Back to Journals » Advances in Medical Education and Practice » Volume 10

Surgical healthcare needs for transgender patients: surgeons’ perspectives

Authors Gresty H, Miah S, Morley R

Received 4 December 2018

Accepted for publication 9 January 2019

Published 25 January 2019 Volume 2019:10 Pages 43—45

DOI https://doi.org/10.2147/AMEP.S196987

Checked for plagiarism Yes

Editor who approved publication: Dr Md Anwarul Azim Majumder

Download Article [PDF] 

Helena Gresty, Saiful Miah, Roland Morley

Department of Urology, Imperial College Healthcare NHS Trust, Charing Cross Hospital, London W6 8RF, UK

We read with great interest the article by Dubin et al,1 who highlighted the specific healthcare needs and barriers the transgender population continues to face. Our department is the largest surgical provider in Europe for those transgender patients requiring male-to-female genital reconstruction surgery and would like to provide our unique perspective.2

Authors’ reply
Shane D Morrison1 Samuel N Dubin2 Ian T Nolan2

1Division of Plastic Surgery, Department of Surgery, University of Washington School of Medicine, Seattle, WA, USA; 2New York University School of Medicine, New York, NY, USA

We thank Dr Miah et al for their insightful perspective on gender-minority healthcare education among surgical trainees in response to our article.1

View the original paper by Dubin and colleagues.

Dear editor

We read with great interest the article by Dubin et al,1 who highlighted the specific healthcare needs and barriers the transgender population continues to face. Our department is the largest surgical provider in Europe for those transgender patients requiring male-to-female genital reconstruction surgery and would like to provide our unique perspective.2

We are in total agreement that the exclusion of transgender-specific health needs from the undergraduate curricula is leading to the healthcare inequalities faced by this cohort. As surgeons who provide surgical options for the transgender population, we would also like to highlight the absence of transgender-related surgery in the postgraduate surgical curricula at all levels internationally. Every UK-qualified urologist is required initially to obtain the Member of the Royal College of Surgeons followed by the Fellow of the Royal College of Surgeons (FRCS) qualifications prior to becoming an independent practitioner of this branch of surgery. The syllabus for both these postgraduate exams omits the specific surgical needs, techniques, and issues for this urological reconstructive subspecialty. This is mirrored globally, with evidence of minimal transgender-related educational and clinical content for urological and plastic surgical residency training.3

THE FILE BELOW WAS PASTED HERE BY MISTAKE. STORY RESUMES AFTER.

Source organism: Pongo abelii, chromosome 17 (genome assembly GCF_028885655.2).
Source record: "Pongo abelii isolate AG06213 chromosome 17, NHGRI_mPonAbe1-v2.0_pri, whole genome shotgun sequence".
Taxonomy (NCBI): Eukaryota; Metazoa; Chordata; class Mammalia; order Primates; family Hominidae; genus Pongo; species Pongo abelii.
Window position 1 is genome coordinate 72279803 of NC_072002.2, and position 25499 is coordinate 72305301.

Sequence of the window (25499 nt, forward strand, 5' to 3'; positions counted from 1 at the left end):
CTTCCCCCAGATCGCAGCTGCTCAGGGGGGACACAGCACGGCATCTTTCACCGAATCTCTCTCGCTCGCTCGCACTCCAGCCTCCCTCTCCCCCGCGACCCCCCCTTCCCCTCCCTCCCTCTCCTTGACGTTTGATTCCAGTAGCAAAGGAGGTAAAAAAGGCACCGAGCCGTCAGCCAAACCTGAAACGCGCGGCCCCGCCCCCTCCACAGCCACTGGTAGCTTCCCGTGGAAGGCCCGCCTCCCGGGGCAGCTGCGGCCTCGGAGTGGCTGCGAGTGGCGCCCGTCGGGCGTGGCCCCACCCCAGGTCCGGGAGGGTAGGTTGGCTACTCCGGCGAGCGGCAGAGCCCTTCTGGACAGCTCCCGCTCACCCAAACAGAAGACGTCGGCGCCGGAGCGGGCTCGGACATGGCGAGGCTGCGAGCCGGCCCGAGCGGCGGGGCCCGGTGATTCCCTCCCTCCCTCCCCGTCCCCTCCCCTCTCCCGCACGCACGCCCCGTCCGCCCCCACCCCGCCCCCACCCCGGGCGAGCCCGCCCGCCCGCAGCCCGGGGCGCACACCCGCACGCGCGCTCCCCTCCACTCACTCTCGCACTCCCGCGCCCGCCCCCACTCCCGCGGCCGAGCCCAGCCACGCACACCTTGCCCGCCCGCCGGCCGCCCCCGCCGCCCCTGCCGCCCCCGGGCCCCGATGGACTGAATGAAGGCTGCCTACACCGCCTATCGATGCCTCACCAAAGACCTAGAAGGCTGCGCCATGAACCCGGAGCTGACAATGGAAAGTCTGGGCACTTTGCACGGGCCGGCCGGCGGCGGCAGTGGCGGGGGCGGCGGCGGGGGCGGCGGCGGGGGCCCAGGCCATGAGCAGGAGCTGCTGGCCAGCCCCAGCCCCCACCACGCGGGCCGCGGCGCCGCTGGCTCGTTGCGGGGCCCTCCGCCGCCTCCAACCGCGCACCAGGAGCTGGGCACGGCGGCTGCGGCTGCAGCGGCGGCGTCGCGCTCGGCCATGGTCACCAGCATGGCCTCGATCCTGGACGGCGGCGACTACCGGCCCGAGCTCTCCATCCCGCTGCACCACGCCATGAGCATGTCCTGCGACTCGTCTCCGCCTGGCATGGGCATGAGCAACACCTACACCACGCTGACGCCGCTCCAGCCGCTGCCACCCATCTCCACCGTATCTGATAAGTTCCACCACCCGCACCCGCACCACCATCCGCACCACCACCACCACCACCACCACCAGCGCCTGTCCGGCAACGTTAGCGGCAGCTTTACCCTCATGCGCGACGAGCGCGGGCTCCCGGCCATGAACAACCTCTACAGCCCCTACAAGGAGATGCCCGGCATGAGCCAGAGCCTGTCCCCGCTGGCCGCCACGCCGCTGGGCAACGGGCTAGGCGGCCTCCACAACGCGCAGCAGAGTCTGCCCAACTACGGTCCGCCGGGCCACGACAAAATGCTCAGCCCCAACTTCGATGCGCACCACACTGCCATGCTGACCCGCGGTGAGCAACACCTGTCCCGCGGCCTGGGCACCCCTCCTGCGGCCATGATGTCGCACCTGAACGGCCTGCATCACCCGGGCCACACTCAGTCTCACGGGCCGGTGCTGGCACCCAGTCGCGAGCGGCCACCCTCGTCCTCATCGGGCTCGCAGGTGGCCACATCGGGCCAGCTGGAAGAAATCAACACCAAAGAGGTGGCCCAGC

Training in genital reconstruction operative technique provides transferable skills, such as perineal dissection, which can be applied both in emergency Fournier gangrene debridement and elective incontinence work. However, we recognize the opportunity to train in genital reconstruction is limited to current UK, trainees as very few centers offer this service. Access to specialist training may be improved by establishing recognized and funded cross-specialty Training Interface Group placements for senior urology and plastic-surgery trainees. We would also encourage the inclusion of transgender-related health in future restructuring of the urology curriculum and FRCS syllabus so that all trainees have a basic understanding of its principles.

At an undergraduate level, the largest governing body for urologists in the UK (British Association of Urological Surgeons) has provided a comprehensive undergraduate syllabus available to all medical schools.4,5 The addition of the surgical transgender health needs in this syllabus could be one such route to increase awareness among medical students.

Given the increasing number of transgender people seeking and undergoing genital reconstruction, the future clinician is likely to encounter such patients in their practice away from specialist centers. It is vital that they have at least a basic understanding of the anatomical and physiological reconstruction these patients have undertaken if they are to care for them appropriately.

Disclosure

The authors report no conflicts of interest in this communication.

References

1.

Dubin SN, Nolan IT, Streed CG Jr, Greene RE, Radix AE, Morrison SD. Transgender health care: improving medical students’ and residents’ training and awareness. Adv Med Educ Pract. 2018;9:377–391.

2.

Brittain J, Dunford C, Miah S, Takhar M, Morley R, Rashid T. Enormous mucocele following colonic graft neovagina formation in a transwoman. Urol Case Rep. 2018;21:73–74.

3.

Morrison SD, Dy GW, Chong HJ, et al. Transgender-related education in plastic surgery and urology residency programs. J Grad Med Educ. 2017;9(2):178–183.

4.

Miah S, Mangera A, Venugopal S, Luk A, McDermid R, Rosario D. The clinical need for undergraduate urology. Clin Teach. 2015;12(5):353–355.

5.

Miah S, Pang KH. Urology – a specialty that will be faced by all future doctors. Adv Med Educ Pract. 2016;7:39–40.

Authors’ reply

Shane D Morrison1, Samuel N Dubin2, Ian T Nolan2

1Division of Plastic Surgery, Department of Surgery, University of Washington School of Medicine, Seattle, WA, USA; 2New York University School of Medicine, New York, NY, USA